The 4 Types of Athletes (Which Are You?)


This article is specifically for you, lacrosse athlete.

First, let me say that there is great news about this information, so please read through to fully understand what I mean.

I want you to not only understand, but believe that you have the power to do something great if you want to.

With that said.

When it comes down to it, there are really only 4 types of athletes.

Which one are you?

Be honest.

Self assess.

As a coach, here’s how I see this.

And I’ve given this a lot of thought, believe me.


Athlete #1 is the most desirable athlete to work with.

This is the athlete who has skills and also works with relentless work ethic to better themselves.

This athlete is the individual who not only has the talent but also grinds each and every day to get better.

They have the skills and they apply continuous effort to improve themselves.

This is awesome.

I can immediately think of athletes who come to mind that fit this profile.

This lacrosse athlete is not talented and has amazing skills, but they continue to grind each day by “getting on the wall,” getting to the field to work, or doing strength training, or running or whatever it takes to get better as an athlete.



Athlete #2 is a little frustrating, but definitely has potential if they can change.

Here’s the deal.

You can always choose your effort.

Do or do not, there is no try.

You can give it it your best or half ass it.

I mean seriously, it’s your choice here.

I have seen athletes who are very talented and have unbelievable potential, yet they slack in practices and don’t give their best effort.

How frustrating.

The good news is they can turn things around in a heartbeat by simply applying more effort.

Sometimes I see talented athletes who, honestly, waste their talent because they just don’t put in the work.

Some call this “wasted talent.”

I’ve seen it.

But you can change that.


Effort is everything.

And you can always control your effort.

Never forget that.


We can work with athlete #3.

Even if this particular athlete doesn’t have the skill set, they are always working hard.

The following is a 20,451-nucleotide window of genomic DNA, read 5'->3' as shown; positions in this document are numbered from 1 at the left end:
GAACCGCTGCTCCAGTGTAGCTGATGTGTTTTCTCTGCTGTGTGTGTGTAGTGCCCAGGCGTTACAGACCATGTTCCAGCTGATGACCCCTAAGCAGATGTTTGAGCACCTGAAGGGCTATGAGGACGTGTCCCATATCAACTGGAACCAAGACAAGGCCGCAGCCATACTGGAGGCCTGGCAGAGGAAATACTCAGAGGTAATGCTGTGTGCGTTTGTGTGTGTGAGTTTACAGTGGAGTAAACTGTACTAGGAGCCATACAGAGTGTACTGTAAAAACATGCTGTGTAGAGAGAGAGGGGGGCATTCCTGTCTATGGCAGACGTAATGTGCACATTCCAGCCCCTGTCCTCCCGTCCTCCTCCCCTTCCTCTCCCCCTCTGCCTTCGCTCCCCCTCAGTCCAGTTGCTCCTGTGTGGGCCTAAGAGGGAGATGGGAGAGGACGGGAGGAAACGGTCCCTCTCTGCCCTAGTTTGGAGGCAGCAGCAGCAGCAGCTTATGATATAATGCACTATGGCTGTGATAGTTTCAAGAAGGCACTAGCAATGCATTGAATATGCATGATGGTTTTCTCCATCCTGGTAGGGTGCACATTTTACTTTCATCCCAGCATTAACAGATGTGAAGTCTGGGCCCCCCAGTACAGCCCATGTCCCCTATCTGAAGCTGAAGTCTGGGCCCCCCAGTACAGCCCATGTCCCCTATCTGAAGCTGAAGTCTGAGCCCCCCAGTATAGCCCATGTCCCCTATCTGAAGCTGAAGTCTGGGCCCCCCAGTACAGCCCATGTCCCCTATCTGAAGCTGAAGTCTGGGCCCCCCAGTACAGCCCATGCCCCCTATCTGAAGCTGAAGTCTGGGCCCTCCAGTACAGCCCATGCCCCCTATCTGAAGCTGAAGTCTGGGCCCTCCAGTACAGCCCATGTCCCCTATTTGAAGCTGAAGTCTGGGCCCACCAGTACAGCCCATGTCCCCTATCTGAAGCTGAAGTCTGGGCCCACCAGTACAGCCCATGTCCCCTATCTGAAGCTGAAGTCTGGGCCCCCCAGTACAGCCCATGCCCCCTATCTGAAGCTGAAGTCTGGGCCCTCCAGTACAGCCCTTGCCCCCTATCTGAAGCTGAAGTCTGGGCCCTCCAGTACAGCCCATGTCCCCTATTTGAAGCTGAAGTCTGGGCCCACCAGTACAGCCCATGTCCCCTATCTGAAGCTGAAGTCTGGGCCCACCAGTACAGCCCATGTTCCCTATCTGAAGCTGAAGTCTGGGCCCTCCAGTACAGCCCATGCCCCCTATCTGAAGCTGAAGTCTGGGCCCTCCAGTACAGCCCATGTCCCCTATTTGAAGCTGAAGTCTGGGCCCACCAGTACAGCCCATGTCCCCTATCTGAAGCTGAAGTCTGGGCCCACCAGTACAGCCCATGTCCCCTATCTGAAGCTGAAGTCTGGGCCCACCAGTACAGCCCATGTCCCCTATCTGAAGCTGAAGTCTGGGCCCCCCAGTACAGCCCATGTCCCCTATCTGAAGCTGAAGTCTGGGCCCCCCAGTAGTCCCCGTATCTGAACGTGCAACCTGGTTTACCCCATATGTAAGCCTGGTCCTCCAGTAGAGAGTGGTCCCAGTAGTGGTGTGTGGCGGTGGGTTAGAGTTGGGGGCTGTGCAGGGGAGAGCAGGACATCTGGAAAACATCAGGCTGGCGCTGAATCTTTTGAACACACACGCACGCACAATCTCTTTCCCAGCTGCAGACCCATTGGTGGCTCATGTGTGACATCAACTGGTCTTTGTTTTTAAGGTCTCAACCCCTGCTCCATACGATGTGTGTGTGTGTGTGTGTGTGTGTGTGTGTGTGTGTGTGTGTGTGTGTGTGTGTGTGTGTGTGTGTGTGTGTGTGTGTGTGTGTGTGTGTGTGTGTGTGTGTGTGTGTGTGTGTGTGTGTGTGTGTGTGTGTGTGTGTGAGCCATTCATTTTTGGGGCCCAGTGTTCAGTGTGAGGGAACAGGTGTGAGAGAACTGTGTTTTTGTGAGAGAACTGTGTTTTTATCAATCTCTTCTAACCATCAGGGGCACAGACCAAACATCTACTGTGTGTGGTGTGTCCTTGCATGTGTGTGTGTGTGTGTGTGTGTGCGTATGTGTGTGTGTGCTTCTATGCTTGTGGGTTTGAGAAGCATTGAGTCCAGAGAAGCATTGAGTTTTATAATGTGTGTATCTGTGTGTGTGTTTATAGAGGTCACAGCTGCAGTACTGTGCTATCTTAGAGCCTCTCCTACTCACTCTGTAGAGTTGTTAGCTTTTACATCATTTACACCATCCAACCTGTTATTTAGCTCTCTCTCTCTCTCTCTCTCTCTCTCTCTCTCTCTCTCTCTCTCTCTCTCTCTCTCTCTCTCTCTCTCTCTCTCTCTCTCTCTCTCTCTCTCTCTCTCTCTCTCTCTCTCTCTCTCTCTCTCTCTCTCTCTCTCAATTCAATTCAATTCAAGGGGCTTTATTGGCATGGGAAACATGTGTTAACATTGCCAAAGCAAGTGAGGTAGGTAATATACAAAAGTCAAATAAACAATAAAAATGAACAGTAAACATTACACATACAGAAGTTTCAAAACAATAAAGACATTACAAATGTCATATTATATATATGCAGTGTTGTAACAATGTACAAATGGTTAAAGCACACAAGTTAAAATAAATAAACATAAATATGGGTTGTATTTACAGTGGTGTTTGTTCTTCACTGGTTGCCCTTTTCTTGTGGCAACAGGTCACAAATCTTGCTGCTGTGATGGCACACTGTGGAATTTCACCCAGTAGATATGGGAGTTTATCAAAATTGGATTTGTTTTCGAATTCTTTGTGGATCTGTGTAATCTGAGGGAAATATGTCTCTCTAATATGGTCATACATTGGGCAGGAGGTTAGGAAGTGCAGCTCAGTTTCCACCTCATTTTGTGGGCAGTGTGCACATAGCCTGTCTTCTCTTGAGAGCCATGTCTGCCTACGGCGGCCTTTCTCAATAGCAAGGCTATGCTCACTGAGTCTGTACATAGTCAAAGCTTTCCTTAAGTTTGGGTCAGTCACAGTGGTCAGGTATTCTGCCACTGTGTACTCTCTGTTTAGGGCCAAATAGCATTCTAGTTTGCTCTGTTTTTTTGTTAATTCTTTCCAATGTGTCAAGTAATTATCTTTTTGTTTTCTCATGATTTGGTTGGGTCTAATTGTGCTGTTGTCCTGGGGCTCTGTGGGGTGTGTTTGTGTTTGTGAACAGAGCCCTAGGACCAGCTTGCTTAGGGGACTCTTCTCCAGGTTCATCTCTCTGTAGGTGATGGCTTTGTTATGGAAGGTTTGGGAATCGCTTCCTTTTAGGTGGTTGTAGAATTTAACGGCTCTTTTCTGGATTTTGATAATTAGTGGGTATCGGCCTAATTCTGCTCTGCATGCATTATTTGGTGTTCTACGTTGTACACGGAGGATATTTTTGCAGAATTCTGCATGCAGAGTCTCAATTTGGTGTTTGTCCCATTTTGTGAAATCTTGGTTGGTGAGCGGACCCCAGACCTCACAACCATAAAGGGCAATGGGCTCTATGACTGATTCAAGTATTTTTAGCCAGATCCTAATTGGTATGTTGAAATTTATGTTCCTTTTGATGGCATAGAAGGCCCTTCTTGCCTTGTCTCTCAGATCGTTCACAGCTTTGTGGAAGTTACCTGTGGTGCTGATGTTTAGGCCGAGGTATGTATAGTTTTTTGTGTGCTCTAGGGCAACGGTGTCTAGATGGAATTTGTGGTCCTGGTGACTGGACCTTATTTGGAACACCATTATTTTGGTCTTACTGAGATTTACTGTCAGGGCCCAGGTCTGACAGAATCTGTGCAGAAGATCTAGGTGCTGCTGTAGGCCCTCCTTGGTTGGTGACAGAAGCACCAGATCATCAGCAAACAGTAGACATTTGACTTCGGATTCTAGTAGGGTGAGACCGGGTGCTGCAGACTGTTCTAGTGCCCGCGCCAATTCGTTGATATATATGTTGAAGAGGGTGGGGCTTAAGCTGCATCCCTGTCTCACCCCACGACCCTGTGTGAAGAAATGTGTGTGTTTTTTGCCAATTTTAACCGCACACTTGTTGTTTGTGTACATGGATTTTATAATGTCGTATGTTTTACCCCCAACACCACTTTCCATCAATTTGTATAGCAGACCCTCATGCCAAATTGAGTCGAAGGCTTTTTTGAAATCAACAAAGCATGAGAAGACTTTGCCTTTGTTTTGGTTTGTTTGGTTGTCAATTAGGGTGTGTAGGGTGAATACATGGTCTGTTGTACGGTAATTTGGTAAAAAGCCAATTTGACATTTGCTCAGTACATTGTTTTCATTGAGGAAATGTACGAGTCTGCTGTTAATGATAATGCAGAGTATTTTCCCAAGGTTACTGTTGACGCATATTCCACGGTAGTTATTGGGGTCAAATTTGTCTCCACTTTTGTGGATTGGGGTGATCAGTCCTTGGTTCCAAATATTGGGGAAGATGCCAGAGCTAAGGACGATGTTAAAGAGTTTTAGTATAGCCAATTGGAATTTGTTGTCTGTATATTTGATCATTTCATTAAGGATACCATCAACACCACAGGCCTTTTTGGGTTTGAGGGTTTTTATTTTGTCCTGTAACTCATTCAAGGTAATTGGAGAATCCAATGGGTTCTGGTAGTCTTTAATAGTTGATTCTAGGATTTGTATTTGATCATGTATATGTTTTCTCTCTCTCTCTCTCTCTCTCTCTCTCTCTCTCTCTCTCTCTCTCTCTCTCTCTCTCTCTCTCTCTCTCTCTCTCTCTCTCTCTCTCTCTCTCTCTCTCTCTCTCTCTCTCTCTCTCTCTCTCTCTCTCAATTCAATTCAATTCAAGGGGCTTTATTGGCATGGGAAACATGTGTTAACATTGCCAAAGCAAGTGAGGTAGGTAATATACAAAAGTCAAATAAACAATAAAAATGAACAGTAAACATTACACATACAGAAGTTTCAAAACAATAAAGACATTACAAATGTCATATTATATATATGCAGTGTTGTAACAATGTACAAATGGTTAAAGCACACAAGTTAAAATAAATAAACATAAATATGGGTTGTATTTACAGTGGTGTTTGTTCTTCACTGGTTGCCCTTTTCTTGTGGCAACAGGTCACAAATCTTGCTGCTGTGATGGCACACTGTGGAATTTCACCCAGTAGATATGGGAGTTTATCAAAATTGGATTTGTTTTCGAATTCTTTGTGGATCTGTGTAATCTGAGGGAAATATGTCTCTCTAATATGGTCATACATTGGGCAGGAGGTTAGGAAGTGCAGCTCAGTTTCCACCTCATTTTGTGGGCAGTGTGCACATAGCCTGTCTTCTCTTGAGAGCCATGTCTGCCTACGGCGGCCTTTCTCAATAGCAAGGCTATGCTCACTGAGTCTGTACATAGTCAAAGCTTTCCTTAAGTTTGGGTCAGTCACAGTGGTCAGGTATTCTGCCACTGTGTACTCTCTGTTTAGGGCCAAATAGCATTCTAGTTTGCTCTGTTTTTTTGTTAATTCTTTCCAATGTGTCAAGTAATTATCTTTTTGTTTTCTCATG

This could the “developing” athlete who is putting in high energy and effort to get better.

If the skills aren’t there, this athlete can simply apply more effort to get better as a lacrosse athlete.

The perfect example is lacrosse is the new or developing player who doesn’t have the stick skills yet.

Coaches say this until they are blue in the face but to improve stick skills, the single best way is to “get on the wall” – which means performing daily wall ball workouts for lacrosse which can radically improve the ability to catch, throw, cradle, and control the stick.

Here’s the bottom line.

Any athlete can improve themselves in an instant by applying more effort.

Hustle, grind, and work outside of practice.

And when you’re in practice, you stand out immediately by applying high effort in drills and skills.

This athlete has potential.

High effort is always a potential difference maker.


Finally, we have the athlete #4.

I’ll be honest here, this one is most painful.

By far, these are the most challenging athletes to work with.

The good news is this type of athlete can change right now by starting to apply their best effort.

Did you get that?

I said “best effort.

Why would you not give anything but your best, but surprisingly some just don’t do it.

Like I said, it’s painful and frustrating.

While this athlete doesn’t have the skill set for their sport (yet), the thing that is worse is they don’t do anything to develop themselves.

And sometime I mean zero.

Once again, there is good news here.

Any athlete can get better by working harder, even if they don’t have natural skills and abilities.

But if they don’t work hard and they also have less than optimal skills, it’s virtually impossible for any coach to help them.

As a coach, I cannot help this athlete because the athlete does not want to help themselves.

There is something called personal accountability for athletes.

That means there is accountability to work hard to improve themselves during – and outside of – practices.

So the bottom line here is that if you don’t have the skills and you’re not trying, what are doing?

You’re either in or you’re out.

There is no in between.

Back to what I said earlier.

Effort is everything.

And effort is a choice.

So, you have 4 general types of athletes?

Which are you?

Are you;

LOW SKILL, LOW EFFORT – try harder!

LOW SKILL, HIGH EFFORT – keep working!

HIGH SKILL, LOW EFFORT – work harder!

HIGH SKILL, HIGH EFFORT – keep doing what you’re doing!

You can quickly and easily improve yourself by applying more effort.

Hard work.

Well, it does pay off.

I’ll leave you with this statement I heard a few years ago from an elite level coach.

“Life is hard if you live it the easy way. And life is easy if you live it the hard way.”

Think about that for a minute and understand what it means.

And here’s the bottom line with all of this.

Almost every athlete can become better today simply by working harder and giving even more effort.

Wherever you are, just make sure you’re not the LOW SKILL, LOW EFFORT athlete.

Because any athlete can take control of that to make a positive change.

Coach Scott

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